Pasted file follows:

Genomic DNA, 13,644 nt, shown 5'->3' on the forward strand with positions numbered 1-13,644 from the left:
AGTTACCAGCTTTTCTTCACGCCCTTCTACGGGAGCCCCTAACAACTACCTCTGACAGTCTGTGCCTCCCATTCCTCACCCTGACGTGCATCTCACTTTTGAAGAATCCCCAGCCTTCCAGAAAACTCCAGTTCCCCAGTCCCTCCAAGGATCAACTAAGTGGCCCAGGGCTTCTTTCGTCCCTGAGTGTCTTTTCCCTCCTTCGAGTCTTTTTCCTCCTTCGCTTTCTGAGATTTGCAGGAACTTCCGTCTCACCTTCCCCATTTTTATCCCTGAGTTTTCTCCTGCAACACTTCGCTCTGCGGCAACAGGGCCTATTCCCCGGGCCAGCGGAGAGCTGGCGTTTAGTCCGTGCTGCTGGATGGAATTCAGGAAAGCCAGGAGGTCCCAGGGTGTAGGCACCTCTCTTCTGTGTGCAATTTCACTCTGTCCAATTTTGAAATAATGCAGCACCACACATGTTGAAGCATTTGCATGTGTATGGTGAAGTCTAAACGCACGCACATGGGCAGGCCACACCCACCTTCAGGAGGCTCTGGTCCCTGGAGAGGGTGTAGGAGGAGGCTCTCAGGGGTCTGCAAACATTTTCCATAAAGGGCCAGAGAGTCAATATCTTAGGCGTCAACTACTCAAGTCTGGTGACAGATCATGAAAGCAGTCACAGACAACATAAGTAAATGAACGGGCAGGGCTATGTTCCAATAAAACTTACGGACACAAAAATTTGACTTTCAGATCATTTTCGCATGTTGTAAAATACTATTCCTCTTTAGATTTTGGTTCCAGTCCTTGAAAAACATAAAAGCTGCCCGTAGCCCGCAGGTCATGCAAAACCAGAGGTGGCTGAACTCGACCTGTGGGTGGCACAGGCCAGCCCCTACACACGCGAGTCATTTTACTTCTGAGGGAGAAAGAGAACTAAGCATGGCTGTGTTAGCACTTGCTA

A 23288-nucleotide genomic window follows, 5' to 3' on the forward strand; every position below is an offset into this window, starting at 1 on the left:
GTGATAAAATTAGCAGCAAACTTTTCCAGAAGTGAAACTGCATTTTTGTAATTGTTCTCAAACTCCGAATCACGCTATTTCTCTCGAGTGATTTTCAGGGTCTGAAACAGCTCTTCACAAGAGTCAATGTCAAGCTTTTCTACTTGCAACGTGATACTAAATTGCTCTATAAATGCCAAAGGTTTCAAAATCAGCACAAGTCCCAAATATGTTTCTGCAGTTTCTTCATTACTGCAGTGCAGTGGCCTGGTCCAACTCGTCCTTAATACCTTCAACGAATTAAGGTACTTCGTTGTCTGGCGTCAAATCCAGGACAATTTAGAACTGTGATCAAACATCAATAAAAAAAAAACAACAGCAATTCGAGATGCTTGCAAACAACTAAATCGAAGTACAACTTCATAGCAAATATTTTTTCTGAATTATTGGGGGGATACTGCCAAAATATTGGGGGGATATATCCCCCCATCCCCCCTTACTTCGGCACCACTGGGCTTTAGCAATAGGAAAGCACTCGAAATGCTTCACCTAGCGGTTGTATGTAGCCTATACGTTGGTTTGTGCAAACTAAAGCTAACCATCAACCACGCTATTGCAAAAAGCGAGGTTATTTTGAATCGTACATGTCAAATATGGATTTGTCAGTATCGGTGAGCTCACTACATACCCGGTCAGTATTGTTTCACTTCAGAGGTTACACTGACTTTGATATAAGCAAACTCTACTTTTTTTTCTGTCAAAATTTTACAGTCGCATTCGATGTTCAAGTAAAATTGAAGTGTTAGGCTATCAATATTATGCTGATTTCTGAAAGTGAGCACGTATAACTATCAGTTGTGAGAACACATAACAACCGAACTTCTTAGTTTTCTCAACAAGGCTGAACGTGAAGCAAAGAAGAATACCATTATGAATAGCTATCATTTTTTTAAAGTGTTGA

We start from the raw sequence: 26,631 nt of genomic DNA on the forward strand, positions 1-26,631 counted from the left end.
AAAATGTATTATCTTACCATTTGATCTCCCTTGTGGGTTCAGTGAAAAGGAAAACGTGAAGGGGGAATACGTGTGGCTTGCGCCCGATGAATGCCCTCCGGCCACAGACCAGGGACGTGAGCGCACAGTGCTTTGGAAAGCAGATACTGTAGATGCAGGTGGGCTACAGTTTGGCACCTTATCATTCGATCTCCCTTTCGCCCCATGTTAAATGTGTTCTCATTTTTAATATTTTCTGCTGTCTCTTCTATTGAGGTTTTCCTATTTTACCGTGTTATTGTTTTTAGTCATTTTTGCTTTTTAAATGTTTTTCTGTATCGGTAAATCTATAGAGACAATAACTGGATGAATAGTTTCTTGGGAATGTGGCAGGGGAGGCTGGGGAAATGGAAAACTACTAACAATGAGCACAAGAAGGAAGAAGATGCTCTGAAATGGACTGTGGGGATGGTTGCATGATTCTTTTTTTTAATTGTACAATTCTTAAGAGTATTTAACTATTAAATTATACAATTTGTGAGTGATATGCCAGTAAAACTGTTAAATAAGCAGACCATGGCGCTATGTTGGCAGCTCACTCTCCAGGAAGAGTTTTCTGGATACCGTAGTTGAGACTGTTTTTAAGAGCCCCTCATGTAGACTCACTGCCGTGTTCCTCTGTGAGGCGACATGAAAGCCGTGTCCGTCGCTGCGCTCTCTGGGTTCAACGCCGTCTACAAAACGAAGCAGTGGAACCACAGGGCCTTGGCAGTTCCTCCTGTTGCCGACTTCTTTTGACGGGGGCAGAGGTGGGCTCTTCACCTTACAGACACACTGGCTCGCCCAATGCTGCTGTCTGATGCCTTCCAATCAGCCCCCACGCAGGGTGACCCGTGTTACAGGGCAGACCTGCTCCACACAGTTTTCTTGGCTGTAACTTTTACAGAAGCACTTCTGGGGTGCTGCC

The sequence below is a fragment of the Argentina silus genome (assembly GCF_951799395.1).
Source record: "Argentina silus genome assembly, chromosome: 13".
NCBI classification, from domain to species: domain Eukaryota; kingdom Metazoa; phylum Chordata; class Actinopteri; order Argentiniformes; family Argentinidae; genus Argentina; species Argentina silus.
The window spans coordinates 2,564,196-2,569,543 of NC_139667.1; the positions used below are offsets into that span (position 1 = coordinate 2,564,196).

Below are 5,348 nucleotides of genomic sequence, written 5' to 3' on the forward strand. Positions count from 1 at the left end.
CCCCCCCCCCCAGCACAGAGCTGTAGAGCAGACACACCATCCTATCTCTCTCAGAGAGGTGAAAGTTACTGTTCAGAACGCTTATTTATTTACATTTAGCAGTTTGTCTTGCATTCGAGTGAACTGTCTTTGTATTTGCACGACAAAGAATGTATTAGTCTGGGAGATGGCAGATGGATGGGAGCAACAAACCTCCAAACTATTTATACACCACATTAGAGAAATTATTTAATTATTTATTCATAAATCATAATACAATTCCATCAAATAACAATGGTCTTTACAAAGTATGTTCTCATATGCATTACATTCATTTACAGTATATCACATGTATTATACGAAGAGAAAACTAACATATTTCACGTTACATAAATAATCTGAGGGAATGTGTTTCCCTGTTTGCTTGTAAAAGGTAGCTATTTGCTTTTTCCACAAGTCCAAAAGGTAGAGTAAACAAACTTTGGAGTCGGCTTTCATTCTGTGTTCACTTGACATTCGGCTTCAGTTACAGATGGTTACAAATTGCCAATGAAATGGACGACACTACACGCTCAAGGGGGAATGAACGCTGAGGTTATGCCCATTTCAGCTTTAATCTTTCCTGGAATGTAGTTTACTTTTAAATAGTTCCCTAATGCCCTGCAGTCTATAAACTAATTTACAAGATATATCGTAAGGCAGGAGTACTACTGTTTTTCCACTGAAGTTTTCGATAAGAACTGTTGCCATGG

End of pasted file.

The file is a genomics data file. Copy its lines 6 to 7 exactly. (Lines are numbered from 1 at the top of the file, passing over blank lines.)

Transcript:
AAAATGTATTATCTTACCATTTGATCTCCCTTGTGGGTTCAGTGAAAAGGAAAACGTGAAGGGGGAATACGTGTGGCTTGCGCCCGATGAATGCCCTCCGGCCACAGACCAGGGACGTGAGCGCACAGTGCTTTGGAAAGCAGATACTGTAGATGCAGGTGGGCTACAGTTTGGCACCTTATCATTCGATCTCCCTTTCGCCCCATGTTAAATGTGTTCTCATTTTTAATATTTTCTGCTGTCTCTTCTATTGAGGTTTTCCTATTTTACCGTGTTATTGTTTTTAGTCATTTTTGCTTTTTAAATGTTTTTCTGTATCGGTAAATCTATAGAGACAATAACTGGATGAATAGTTTCTTGGGAATGTGGCAGGGGAGGCTGGGGAAATGGAAAACTACTAACAATGAGCACAAGAAGGAAGAAGATGCTCTGAAATGGACTGTGGGGATGGTTGCATGATTCTTTTTTTTAATTGTACAATTCTTAAGAGTATTTAACTATTAAATTATACAATTTGTGAGTGATATGCCAGTAAAACTGTTAAATAAGCAGACCATGGCGCTATGTTGGCAGCTCACTCTCCAGGAAGAGTTTTCTGGATACCGTAGTTGAGACTGTTTTTAAGAGCCCCTCATGTAGACTCACTGCCGTGTTCCTCTGTGAGGCGACATGAAAGCCGTGTCCGTCGCTGCGCTCTCTGGGTTCAACGCCGTCTACAAAACGAAGCAGTGGAACCACAGGGCCTTGGCAGTTCCTCCTGTTGCCGACTTCTTTTGACGGGGGCAGAGGTGGGCTCTTCACCTTACAGACACACTGGCTCGCCCAATGCTGCTGTCTGATGCCTTCCAATCAGCCCCCACGCAGGGTGACCCGTGTTACAGGGCAGACCTGCTCCACACAGTTTTCTTGGCTGTAACTTTTACAGAAGCACTTCTGGGGTGCTGCC

The sequence below is a fragment of the Argentina silus genome (assembly GCF_951799395.1).